5 One of the most interesting observations about the corpus of student questions as a whole was how frequently students desired to correlate one or more non-numeric attributes. The semantics of such questions, in our interpretation, leaned more towards isolating coincidences of interest. Membership in a category may be predictive of certain attribute values, but does not predict those same attribute values in a different category; for example, a comparison of American, German, and Japanese cars gas mileage does not allow you to predict the gas mileage of Korean cars. The semantics of true quantitative correlation questions deal with purely numeric variables and the ability to generate a mathematical predictive model relating the values of attributes within a data set. Questions such as the fourth example question above involving trends over time were quite common in the corpus of questions. We interpret such questions simply as correlations with temporal variables. 5 DISCUSSION It is difficult to construct a taxonomy that perfectly characterizes a domain so open to interpretation. In this section we discuss internal and external issues with the taxonomy and analysis methods. 5.1 Compound Tasks Considering the set of tasks in the taxonomy to be analytic primitives allows us to examine some questions that do not cleanly fit into one category but rather appear to be compositions of primitive tasks. For instance, the task Sort the cereal manufacturers by average fat content involves a Compute Derived Value (average fat) primitive followed by a Sort primitive. Further, users may simply be interested in particular attribute values from a set smaller than the entire data set; for example, on the movies data set, one might ask, Which actors have co-starred with Julia Roberts? One can complete this task by first finding all movies with Julia Roberts (Filter) and then enumerating the set of actors within those movies (Retrieve Value). As another example, consider the question, Who starred in the most films in 1978? This task differs from the basic extremum task in that the domain of the extremum operation is no longer data cases, but aggregate relationships of those data cases; in specific, a user must enumerate each actor and actress in the relevant portion of the data set (Retrieve Value), assign each one a count of the number of data cases in which each actor/actress was present (Compute Derived Value), and finally determine which actor/actress has the highest count (Find Extremum). 5.2 Omissions from the Taxonomy Even outside the context of combining analytic primitives, there were a number of questions that still did not fit cleanly into the taxonomy. Such questions are marked either by a fundamentally mathematical or computational nature rather than an analytic one, or by uncertainty, either in the analytic process necessary to answer the question or user criteria employed during the knowledge-making process Low-level Mathematical and Cognitive Actions In constructing the taxonomy, we abstracted away as low-level, and thus beyond the scope of the present work, some basic mathematical and cognitive operations, such as determining that a data case mathematically satisfies filtering criteria or conditions and computing aggregate values from a mathematical perspective. In particular, we explicitly acknowledge the existence of a lowlevel mathematical comparison operation, one in which a value is evaluated for being less than, greater than, or equal to another value or values. This leads to the notion of questions whose overall goal is too low-level for our analytic task taxonomy. For instance, the following questions involve the aforementioned mathematical comparison operation: Which cereal has more sugar, Cheerios or Special K? Compare the average MPG of American and Japanese cars. These questions utilize Retrieve Value and Compute Derived Value primitives, respectively, followed by a mathematical comparison operation. We view this very low-level comparison as being a fundamental cognitive action taken by the person using a visualization tool, rather than as a primitive in our analytic task taxonomy Higher-level Questions We have found that the proposed ten tasks cover the vast majority of the corpus of analytic questions we studied. Some questions, however, imply tasks not explicitly covered by our task set, but instead they can be thought of as guiding higher-level exploration in the data set. For example: Do any variables correlate with fat? How do mutual funds get rated? Are there car aspects that Toyota has concentrated on? Much learning of a domain can occur in the use of a properly structured visualization, and discovering interesting relationships between domain parameters is one part of that learning. While the corpus of questions mainly limited such exploration to correlation (another factor to be discussed in the next section), a lessstructured exploration is definitely possible Uncertain Criteria Other questions in the corpus contained uncertain criteria, for example: Do cereals (X, Y, Z ) sound tasty? What are the characteristics of the most valued customers? Are there any particular funds that are better than others? While these questions may be answered by supposing the existence of some black-box aggregation function, there may be other ways to answer the question, such as use of a distribution or clustering method. Fundamentally, each of these questions involves a value judgment that is beyond the proposed primitives. Another style of question common in the set involves a comparison operation that is much higher in level and more abstract than the fundamental mathematical comparison operation discussed earlier in the section. For instance, consider the questions: What other cereals are most similar to Trix? How does the Toyota RAV4 compare to the Honda CRV? Compare the distributions of values for sugar and fat in the cereals. Each of these questions involves a more subjective evaluation of a data case, attribute, or derived value in comparison to others. We felt that the fundamental operation being performed in each of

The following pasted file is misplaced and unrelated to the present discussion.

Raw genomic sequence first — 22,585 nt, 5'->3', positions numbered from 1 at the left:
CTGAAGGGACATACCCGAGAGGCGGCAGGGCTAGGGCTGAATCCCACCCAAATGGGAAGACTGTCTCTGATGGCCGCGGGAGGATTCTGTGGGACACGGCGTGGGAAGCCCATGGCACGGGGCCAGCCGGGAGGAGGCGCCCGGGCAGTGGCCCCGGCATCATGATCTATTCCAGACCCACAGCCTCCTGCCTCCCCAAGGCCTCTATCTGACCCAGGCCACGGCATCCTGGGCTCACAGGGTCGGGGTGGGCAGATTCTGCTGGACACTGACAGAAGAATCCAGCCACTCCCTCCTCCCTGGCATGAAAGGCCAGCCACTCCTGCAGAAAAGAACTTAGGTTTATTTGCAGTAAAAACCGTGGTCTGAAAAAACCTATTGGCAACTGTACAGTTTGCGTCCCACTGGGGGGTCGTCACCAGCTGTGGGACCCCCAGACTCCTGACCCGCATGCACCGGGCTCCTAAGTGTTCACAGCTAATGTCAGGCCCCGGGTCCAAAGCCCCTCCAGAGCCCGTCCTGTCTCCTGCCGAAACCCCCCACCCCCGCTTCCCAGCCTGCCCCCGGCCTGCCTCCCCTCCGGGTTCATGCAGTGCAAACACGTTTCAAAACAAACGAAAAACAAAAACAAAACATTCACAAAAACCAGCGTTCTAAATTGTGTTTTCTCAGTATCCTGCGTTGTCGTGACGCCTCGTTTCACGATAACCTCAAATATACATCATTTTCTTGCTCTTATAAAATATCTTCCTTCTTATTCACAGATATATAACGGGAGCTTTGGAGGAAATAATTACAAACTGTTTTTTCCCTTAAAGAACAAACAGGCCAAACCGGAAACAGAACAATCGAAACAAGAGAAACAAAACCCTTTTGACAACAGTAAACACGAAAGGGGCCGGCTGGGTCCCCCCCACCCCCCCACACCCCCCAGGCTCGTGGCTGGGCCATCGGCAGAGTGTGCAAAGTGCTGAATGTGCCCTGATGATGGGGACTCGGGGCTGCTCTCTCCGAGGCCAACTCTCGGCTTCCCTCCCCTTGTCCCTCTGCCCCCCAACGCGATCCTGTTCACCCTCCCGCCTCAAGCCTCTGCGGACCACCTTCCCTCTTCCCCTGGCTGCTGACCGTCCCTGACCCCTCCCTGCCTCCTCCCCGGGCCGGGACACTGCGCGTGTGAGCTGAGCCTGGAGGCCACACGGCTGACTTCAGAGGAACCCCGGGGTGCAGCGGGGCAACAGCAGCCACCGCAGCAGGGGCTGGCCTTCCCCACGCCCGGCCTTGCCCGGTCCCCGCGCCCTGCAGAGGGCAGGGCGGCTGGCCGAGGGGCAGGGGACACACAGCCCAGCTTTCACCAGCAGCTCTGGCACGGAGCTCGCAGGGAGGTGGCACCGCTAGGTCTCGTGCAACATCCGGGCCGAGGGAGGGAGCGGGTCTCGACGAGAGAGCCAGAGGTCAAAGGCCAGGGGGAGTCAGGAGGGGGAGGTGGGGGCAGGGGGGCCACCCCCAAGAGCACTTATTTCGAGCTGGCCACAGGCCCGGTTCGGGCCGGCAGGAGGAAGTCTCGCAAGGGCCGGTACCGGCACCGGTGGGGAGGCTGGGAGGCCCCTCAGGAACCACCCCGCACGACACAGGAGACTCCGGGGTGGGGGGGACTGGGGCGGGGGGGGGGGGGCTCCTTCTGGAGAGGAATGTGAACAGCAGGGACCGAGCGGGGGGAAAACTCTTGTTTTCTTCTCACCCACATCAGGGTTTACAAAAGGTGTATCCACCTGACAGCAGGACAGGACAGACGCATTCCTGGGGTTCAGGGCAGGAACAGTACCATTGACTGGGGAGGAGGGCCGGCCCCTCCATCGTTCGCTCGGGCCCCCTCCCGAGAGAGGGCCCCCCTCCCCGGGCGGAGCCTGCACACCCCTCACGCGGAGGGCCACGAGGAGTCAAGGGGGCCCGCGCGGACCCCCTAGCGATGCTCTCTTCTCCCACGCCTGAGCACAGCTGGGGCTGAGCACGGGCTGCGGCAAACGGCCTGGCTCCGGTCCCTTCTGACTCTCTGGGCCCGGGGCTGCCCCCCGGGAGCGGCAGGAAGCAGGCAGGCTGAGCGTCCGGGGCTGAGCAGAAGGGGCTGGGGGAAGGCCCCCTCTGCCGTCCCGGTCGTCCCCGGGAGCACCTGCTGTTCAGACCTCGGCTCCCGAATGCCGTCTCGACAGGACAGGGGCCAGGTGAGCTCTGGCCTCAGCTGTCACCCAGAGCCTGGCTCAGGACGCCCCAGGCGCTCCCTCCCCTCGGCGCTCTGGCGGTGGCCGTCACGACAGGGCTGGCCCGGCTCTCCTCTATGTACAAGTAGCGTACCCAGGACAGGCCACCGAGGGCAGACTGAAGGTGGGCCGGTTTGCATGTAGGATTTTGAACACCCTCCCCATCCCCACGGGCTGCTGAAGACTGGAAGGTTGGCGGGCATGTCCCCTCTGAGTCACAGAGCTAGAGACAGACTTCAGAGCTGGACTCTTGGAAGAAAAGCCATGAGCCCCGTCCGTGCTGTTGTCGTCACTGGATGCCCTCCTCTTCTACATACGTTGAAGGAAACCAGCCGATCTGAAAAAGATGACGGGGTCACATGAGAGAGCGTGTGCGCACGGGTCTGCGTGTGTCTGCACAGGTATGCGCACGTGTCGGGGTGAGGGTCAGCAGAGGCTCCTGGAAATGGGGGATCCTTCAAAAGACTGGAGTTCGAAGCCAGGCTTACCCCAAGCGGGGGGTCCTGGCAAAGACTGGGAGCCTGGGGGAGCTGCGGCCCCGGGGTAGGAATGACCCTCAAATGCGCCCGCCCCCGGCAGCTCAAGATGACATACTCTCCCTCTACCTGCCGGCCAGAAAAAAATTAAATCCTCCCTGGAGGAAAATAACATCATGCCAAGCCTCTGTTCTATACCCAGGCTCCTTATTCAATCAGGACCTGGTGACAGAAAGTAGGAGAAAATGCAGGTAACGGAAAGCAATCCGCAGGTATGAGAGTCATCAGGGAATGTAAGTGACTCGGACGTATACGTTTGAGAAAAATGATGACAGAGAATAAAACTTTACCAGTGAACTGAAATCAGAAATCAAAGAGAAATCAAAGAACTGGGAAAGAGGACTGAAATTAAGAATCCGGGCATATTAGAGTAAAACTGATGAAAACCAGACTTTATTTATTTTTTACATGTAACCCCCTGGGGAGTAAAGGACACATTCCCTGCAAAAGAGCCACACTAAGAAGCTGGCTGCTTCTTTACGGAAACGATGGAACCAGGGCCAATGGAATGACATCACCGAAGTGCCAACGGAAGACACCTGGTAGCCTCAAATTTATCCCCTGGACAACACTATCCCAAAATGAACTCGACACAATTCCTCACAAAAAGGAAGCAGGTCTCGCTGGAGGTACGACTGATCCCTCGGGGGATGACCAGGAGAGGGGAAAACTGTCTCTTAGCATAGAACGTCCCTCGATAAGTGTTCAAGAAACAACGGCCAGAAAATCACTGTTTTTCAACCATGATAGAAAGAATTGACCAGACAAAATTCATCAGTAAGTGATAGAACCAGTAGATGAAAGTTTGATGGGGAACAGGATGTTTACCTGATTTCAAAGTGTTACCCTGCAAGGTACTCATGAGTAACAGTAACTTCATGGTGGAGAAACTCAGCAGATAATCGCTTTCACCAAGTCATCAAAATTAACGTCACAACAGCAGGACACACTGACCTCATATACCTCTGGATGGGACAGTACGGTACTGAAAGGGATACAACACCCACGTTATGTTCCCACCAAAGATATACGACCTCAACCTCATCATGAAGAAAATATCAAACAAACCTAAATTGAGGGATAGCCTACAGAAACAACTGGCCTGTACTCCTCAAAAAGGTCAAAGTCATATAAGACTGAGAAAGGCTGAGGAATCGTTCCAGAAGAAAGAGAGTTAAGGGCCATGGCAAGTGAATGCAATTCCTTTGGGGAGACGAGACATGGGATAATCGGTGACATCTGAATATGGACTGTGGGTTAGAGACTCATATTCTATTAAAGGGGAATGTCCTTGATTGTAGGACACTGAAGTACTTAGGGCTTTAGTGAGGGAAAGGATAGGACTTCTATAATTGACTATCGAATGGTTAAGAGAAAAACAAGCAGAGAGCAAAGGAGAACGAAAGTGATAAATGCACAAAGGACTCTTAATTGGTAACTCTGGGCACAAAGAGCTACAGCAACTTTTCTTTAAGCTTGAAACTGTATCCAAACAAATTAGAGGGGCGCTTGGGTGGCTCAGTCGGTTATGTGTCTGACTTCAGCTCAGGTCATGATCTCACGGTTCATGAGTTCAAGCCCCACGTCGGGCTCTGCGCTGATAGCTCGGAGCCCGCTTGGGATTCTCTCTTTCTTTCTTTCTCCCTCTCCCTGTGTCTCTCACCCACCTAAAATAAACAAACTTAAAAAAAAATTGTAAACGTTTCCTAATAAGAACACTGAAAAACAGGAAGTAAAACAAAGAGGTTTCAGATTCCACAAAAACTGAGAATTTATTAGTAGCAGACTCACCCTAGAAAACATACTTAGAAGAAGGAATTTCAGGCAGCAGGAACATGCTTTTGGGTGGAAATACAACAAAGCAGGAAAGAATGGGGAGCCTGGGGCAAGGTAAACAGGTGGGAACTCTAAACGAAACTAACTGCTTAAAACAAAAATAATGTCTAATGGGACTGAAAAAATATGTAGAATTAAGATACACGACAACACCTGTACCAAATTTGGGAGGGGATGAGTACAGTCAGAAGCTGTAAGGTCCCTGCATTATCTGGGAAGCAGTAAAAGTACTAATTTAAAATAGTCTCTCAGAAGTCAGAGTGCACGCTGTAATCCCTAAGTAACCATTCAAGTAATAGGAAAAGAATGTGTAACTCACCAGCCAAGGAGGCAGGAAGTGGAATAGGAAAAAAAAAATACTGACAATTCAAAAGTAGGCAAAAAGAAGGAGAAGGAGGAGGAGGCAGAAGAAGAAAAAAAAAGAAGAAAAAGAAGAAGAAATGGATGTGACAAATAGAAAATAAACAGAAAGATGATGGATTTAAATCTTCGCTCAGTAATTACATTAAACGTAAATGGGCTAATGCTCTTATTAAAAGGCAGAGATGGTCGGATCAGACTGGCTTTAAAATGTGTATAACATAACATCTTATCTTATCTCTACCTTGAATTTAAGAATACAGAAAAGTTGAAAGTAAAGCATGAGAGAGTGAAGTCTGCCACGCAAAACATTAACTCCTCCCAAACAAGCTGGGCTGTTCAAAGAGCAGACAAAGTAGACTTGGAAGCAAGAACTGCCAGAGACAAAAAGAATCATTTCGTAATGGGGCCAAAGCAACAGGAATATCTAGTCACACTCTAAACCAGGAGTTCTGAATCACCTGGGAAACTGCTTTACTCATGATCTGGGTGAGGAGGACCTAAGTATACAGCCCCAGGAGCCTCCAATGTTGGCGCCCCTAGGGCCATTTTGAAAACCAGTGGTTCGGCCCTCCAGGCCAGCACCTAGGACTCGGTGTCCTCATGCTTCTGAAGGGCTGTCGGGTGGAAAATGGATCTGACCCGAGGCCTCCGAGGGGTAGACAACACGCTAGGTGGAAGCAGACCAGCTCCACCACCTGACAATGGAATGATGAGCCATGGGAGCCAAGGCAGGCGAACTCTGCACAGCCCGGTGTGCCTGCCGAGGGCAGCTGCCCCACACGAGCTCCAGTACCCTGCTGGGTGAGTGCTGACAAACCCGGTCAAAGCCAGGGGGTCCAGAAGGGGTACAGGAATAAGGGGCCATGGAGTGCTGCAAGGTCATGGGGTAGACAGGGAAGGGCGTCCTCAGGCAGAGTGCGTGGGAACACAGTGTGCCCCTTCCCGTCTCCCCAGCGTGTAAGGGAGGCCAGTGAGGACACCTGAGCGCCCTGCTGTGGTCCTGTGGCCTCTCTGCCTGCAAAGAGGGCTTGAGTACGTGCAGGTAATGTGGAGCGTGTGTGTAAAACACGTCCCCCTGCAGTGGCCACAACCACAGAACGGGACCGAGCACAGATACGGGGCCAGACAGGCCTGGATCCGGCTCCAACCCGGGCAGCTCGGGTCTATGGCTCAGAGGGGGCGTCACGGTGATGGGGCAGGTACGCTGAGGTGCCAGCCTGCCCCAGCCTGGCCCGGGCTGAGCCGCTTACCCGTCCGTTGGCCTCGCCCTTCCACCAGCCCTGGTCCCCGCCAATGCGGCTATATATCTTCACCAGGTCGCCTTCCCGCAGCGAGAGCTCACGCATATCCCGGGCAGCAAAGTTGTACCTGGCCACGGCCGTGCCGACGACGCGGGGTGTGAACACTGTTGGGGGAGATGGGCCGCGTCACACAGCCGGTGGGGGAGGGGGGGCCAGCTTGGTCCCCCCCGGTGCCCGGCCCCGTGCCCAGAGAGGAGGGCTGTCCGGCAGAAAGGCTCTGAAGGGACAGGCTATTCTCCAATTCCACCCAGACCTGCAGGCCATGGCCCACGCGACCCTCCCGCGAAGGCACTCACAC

7 support for the operation. For example, how does the visualization presented by a system support characterizing distributions or finding anomalies? Does a system adequately facilitate the computation of derived values? Furthermore, by identifying and enumerating these primitive analysis task types, we hope to foster a continued emphasis on the importance of analytic measures of information visualization systems. It is vital that information visualization system designers both develop innovative, new visualization techniques and clearly articulate the analytic qualities of those techniques. These primitive analysis task types also can serve as an informal checklist along which to assess and evaluate new systems and techniques. REFERENCES [1] Robert A. Amar and John T. Stasko, Knowledge Precepts for Design and Evaluation of Information Visualizations, IEEE Transactions on Visualization and Computer Graphics, 11(4): , July/August [2] Jacques Bertin. Graphics and Graphic Information Processing. Walter de Gruyter, New York, [3] Stuart Card. "Information visualization." In Human-Computer Interaction Handbook: Fundamentals, Evolving Technologies and Emerging Applications. pp , Lawrence Erlbaum Associates, Inc., Mahwah, NJ, [4] Stuart Card and Peter Pirolli. The Sensemaking Process and Leverage Points for Analyst Technology as Identified through Cognitive Task Analysis, Proc. International Conference on Intelligence Analysis [5] Ed H. Chi and John T. Riedl, An Operator Interaction Framework for Visualization Systems, Proc. InfoVis 98, pp [6] Ed H. Chi, A Taxonomy of Visualization Techniques using the Data State Reference Model, Proc. InfoVis 00, pp [7] IN-SPIRE, [8] Alfred Kobsa, An Empirical Comparison of Three Commercial Information Visualization Systems, Proc. InfoVis 01, pp [9] William M. Newman, A Preliminary Analysis of the Products of HCI Research, Based on Pro Forma Abstracts, Proc. CHI 94, pp [10] Steven F. Roth and Joe Mattis, Data characterization for intelligent graphics presentation, Proc. CHI 90, pp [11] Purvi Saraiya, Chris North and Karen Duca, An Evaluation of Microarray Visualization Tools for Biological Insight, Proc InfoVis 04, pp [12] Ben Shneiderman, The Eyes Have It: A Task by Data Type Taxonomy for Information Visualizations, Proc. IEEE Symposium on Visual Languages 96, p [13] John Tukey. Exploratory Data Analysis. Addison-Wesley, Reading, MA, [14] Stephen Wehrend and Clayton Lewis, A Problem-Oriented Classification of Visualization Techniques, Proc. Vis 90, pp [15] Michelle X. Zhou and Stephen K. Feiner, Visual task characterization for automated visual discourse synthesis, Proc. CHI 1998, pp